It is best to place indoor bonsai next to south-facing windows. If you buy an outdoor bonsai, make sure it gets proper lighting and protection from strong winds.

3.Water It Too Much

We’ve already mentioned that some soils don’t hold water very well, but the opposite is also true. Some types of bonsai soil retain water in which case over-watering can be a major problem. If your tree is planted in soil that retains water or its pot doesn’t drain properly, the roots will constantly get wet and eventually rot, causing your bonsai tree to die.

Lack of water can kill your bonsai tree within days, while over-watering usually takes weeks to die so you have a high chance of saving it. Inspect the soil and if it seems too moist, you may need to stop watering your plant for a few days and see if the soil dries out.

If it’s still wet, you’ll need to take your bonsai out of the pot, clean the access soil from the roots, and assess the damage. If the root system is not too damaged by rotting, you may be able to save your bonsai by cutting off the damaged roots and replanting your plant in fresh bonsai soil.

4.Lack of sunlight or excess sunlight

Beginner gardeners often make the mistake of thinking that indoor bonsai do not need light. But the truth is that indoor bonsai in your home need plenty of light to grow and survive. On the other hand, outdoor bonsai require direct sunlight and this is also a misconception. Direct sunlight can burn leaves.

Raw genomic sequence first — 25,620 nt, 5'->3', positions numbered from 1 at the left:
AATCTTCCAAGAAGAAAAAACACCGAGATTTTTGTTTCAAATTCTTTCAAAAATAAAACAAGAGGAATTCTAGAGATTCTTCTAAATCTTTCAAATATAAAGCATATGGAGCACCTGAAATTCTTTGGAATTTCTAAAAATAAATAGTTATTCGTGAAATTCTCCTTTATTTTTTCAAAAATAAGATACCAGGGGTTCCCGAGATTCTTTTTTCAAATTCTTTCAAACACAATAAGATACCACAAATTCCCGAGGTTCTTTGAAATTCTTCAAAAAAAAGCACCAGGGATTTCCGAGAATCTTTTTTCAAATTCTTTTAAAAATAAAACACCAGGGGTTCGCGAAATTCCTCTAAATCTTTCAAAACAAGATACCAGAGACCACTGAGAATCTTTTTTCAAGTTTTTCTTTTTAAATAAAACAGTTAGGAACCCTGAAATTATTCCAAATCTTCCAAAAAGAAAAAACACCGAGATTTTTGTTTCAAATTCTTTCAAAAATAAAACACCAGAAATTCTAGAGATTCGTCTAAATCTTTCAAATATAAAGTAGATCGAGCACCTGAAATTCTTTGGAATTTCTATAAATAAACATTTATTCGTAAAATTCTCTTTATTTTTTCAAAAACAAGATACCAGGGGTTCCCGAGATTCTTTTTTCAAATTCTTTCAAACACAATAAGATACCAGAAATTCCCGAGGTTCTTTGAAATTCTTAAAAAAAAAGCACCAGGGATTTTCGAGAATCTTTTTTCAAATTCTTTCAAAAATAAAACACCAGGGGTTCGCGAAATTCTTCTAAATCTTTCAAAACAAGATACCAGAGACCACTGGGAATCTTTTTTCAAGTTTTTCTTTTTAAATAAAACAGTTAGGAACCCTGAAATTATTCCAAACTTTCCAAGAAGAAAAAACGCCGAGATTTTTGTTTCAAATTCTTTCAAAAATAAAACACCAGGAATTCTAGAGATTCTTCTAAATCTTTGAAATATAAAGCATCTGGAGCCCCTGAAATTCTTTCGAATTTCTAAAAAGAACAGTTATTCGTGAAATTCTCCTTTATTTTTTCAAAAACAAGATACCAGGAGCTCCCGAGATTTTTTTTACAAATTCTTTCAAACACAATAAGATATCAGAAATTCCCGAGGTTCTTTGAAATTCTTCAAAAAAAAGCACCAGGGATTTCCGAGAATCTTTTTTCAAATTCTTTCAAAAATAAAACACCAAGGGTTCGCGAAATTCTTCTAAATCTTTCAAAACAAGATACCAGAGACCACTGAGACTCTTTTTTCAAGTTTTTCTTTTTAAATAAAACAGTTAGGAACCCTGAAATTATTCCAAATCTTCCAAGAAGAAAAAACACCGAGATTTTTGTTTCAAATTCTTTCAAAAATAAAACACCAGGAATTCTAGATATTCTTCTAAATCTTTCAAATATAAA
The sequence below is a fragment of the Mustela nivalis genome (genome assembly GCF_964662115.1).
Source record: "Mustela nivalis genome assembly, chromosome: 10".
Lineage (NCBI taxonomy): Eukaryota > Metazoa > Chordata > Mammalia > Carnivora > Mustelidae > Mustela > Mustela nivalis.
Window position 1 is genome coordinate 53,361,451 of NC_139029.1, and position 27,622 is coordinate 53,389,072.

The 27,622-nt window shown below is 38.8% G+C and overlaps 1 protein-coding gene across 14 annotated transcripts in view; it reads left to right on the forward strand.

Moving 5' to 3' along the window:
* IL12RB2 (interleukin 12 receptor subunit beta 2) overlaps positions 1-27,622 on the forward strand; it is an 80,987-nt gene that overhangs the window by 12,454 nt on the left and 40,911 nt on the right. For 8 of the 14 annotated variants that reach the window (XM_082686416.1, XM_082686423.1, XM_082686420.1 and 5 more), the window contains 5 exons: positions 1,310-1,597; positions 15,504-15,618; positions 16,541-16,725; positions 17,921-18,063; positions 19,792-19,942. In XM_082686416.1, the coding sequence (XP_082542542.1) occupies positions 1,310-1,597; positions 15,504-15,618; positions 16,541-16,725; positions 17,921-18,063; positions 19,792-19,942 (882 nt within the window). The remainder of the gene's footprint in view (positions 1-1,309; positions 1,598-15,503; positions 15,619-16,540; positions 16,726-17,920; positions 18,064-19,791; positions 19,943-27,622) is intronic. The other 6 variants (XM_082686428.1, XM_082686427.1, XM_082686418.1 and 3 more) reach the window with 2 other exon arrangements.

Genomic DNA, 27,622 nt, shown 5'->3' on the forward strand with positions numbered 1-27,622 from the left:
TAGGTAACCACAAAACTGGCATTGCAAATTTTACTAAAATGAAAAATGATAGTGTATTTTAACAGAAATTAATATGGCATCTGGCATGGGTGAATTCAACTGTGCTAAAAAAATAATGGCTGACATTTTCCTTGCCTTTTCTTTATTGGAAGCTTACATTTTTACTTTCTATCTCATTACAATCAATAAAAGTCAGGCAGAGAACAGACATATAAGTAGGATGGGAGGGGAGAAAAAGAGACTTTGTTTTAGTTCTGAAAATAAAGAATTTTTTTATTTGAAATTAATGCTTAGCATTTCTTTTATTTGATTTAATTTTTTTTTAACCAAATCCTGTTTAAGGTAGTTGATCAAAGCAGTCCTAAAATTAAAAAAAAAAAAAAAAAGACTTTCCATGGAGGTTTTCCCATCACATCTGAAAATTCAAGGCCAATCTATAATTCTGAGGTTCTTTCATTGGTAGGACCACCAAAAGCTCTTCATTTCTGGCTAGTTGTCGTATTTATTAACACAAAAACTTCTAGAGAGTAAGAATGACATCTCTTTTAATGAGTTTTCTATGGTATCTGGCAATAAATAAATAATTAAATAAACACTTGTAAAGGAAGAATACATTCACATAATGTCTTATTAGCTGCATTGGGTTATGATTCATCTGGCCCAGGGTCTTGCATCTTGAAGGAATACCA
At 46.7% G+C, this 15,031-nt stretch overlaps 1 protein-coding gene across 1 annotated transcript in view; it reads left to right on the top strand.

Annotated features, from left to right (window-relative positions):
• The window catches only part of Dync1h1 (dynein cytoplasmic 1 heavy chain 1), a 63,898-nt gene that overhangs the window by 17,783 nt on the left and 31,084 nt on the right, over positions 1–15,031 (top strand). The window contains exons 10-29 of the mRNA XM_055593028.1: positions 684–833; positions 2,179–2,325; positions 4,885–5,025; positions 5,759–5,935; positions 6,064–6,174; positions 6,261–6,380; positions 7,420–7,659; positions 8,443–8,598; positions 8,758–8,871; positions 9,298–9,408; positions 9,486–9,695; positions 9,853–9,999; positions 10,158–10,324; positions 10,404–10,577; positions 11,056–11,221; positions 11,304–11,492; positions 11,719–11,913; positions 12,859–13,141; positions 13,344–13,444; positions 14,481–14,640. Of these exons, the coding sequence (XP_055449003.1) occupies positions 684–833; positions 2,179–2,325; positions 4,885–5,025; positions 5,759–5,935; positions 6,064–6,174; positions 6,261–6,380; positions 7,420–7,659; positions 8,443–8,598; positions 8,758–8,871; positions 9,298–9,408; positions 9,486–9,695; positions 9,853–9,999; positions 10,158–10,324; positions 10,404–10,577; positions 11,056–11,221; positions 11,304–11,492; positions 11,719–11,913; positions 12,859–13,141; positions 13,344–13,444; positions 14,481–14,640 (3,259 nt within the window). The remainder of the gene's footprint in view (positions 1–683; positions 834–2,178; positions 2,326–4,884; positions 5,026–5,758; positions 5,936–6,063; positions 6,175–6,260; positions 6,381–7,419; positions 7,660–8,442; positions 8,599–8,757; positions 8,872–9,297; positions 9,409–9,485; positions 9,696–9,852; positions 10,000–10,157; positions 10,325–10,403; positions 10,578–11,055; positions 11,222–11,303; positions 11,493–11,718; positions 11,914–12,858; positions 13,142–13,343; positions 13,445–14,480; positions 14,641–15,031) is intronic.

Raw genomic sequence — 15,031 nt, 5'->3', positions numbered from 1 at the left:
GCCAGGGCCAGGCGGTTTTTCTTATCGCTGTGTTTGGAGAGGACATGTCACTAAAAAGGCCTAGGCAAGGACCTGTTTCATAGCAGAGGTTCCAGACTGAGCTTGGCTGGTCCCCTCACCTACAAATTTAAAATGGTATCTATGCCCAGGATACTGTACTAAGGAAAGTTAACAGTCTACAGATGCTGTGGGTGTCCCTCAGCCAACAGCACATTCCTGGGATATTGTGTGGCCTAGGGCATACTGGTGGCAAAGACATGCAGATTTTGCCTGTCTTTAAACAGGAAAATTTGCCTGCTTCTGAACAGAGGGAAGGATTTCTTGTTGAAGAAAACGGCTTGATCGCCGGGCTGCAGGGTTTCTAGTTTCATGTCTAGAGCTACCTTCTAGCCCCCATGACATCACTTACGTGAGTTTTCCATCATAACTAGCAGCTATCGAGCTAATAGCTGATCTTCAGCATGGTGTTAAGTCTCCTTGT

If you notice that the leaves of your indoor plant are not growing, do not look green, and even the leaves of the plant are weak, then you should predict that it is deprived of light.

If your outdoor bonsai leaves turn brown or burn and receive direct sunlight that is 90°f+, it becomes fatal.

An indoor bonsai needs 5-6 hours of sunlight a day to grow properly. If you don’t have natural light in your home, you should use artificial grow lights. Or place it next to a south-facing window to get the right light.

If you have an outdoor bonsai, make sure the plants get enough sunlight. In that case, try to place the pot where it gets enough sunlight but not too much heat that burns the leaves.

5.Cutting branches

Cut branches on bonsai trees indicate a lack of nutrients or water problems. Shrinking branches are at a higher risk of dying if you don’t act quickly.

If your tree is affected by various types of tree diseases, you will see cut branches. As a result, the branch will shrink.

There is no specific solution to rescue your plant from this problem. You have to follow some tricks. such as

  • You can cut off the shriveled branches from the bonsai to avoid spreading the disease to the whole plant. You can use scissors to cut the affected branches.
  • Then test the media to make sure the soil can provide the proper nutrients to the plants.
  • Use distilled water when watering plants to avoid salt, toxicity and contamination.
  • Repot the bonsai in a well-draining and good quality soil that can provide the proper nutrients to the bonsai plant.
  • Keep it in shade after repotting to adjust the changes.
  • After repotting, observe the tree carefully to find out if problems have been resolved or if any problems have occurred.
  • Give a balanced fertilizer when the bonsai is properly restored.

6.Roots Disease

Healthy bonsai roots are mandatory to ensure healthy bonsai growth. But sometimes, the roots may rot or the plant may be affected by some disease. Your bonsai may die due to unhealthy roots.

The roots should be checked when the plant becomes smaller. If you notice that the roots are not the perfect shape, size, length, discolored or smelly, this can be a sign of root disease.
You need to follow step by step process to identify the root disease and correct it properly.

  • Remove the bonsai plants from the pot.
  • Place it on a sterile flat surface.
  • Now, look at the root to discover any signs like discoloration, smell etc.